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Once a teenage revolutionary: David Garnett in the 1920s 

David Garnett, the writer who died in 1981 aged 88, provided one of the last links to the high age of Bloomsbury. Virginia Woolf greeted Lady into Fox, his first fiction published in 1922, as a nonpareil and it sold in quantities worldwide. The young Garnett was the lover of Duncan Grant, the painter who was also the lover of Virginia's sister Vanessa Bell, and David often stayed at Bell's Charleston farmhouse. Of his later novels, although none stands out like Lady into Fox, Aspects of Love lives on as an Andrew Lloyd Webber musical. When Garnett wrote his three-volume autobiography, The Golden Echo, in the 1950s, he skated over telling personal detail, leaving his second wife Angelica Bell, Grant's daughter, to write a painful account of his character 30 years later. Yet what he did include, without inhibition, was his brief spell as a would-be terrorist. Bloomsbury is not the obvious source for insight into terrorism, and Garnett's remarkable story seems all the more shocking now that terrorism, rather than sexual misdemeanour, is absolutely unacceptable.

David was the only child of Constance and Edward Garnett, who lived in a large draughty neo-medieval farmhouse, The Cearne, on the High Chart in Kent. He grew up precocious in a peculiar political atmosphere. Edward was a publisher's reader and pioneer literary agent who discovered Joseph Conrad. Constance, a classicist who taught herself Russian, translated Tolstoy and Dostoevsky for posterity. Russia fascinated both parents and their home was a refuge for nihilist exiles, with one of whom Constance fell in love.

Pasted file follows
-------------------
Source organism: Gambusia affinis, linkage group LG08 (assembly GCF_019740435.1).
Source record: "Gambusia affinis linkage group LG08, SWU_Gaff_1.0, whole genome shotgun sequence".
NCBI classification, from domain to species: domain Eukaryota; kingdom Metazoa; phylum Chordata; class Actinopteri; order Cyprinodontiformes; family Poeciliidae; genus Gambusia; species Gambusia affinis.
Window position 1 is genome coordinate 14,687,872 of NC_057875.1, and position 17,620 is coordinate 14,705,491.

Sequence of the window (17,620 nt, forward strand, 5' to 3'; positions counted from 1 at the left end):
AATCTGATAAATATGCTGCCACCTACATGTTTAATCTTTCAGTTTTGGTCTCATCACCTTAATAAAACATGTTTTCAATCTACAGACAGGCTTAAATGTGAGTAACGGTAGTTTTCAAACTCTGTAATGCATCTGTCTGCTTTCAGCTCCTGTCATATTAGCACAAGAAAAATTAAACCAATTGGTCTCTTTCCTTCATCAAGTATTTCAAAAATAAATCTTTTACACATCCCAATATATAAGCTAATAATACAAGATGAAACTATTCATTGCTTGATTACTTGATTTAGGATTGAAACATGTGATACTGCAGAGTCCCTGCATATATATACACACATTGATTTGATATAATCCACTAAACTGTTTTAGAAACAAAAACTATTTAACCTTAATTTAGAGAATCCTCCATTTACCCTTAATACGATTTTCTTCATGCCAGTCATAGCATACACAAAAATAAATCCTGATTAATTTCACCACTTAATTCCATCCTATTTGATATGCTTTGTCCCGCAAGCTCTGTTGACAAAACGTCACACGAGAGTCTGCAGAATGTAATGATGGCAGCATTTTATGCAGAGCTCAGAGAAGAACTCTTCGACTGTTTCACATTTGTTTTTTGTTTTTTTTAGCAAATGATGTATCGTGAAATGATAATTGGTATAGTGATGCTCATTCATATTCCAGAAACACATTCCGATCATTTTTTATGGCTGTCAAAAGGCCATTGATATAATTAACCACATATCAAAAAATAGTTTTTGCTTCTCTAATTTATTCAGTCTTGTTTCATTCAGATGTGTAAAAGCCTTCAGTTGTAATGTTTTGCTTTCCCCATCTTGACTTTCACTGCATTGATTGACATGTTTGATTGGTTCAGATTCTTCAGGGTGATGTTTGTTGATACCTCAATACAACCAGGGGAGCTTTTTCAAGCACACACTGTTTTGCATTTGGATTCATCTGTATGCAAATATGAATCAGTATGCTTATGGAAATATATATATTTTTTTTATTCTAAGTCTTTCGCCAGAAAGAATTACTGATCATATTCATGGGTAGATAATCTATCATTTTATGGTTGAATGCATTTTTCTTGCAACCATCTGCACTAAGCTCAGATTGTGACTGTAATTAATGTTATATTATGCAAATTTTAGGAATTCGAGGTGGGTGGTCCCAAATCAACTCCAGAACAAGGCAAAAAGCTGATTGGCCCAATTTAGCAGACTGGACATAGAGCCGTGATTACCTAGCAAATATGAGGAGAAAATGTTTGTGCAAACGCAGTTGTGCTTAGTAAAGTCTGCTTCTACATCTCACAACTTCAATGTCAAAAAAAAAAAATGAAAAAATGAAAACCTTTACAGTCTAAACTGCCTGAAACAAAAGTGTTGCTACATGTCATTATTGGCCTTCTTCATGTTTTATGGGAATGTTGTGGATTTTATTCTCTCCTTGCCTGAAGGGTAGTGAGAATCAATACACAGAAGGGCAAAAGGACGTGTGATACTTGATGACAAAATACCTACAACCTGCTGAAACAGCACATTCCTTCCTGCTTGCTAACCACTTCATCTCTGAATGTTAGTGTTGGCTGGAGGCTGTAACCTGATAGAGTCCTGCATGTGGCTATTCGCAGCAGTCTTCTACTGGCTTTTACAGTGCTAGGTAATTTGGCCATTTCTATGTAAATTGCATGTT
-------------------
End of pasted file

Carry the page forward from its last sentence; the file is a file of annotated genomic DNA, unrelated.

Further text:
This man, who went by the nom de guerre Stepniak, had killed a tyrannical figure from the Tsarist military in cold blood on a St Petersburg street and was lucky to get out of the country. In London left-leaning literati adopted him. Bernard Shaw bestowed honorary one-of-us status upon him when he renamed him Steppy. Steppy loved the orderliness of England, so it was a tragedy for him when the Russian government began to spread the word he was a murderer. His death on a West London railway line was probably self-inflicted. He couldn't take being exposed as a thug in a gentle land he held dear. While Steppy and his affiliates talked of assassination in a faraway country the Garnetts had friends who thought it a useful political tool anywhere. David remembered the socialist Cunningham Grahame seeming ridiculous when he parroted the Russians. Still the child marked by early exposure to anti-establishment politics didn't easily find his social place.

When the Garnett parents opposed the Boer War, Edward clashed fiercely with his father Richard, Keeper of Books at the British Museum Reading Room, who supported the Empire. David remembered being taunted at school for adopting his parents' anti-war view. Anti-imperialism coupled with Russian nihilism primed him for misadventure ahead. 

His home background made his school career difficult. He was independent-minded and found the canings cruel and some of the teachers mad. Constance pulled him out of prep school and taught him at home; sent him back to school again; then again before the sixth form withdrew him and sent him to a London crammer. There, step by step, hardly intentionally, he got to know the activists who would take the place of his parents' Russian protégés. He met men whose cause was Indian independence. As he recalled, aged 50: "I had been brought up to accept acts of political murder and violence with sympathy bordering on admiration; I had known and respected at least two eminent assassins, and I should have thought it particularly disgraceful to resent the murder of Englishmen by Indians, since I was myself English and to some extent shared the guilt of British imperialism. Of course I took for granted, without investigation, that British rule in India must be bad, exactly as most British boys of my age took for granted that it was good."

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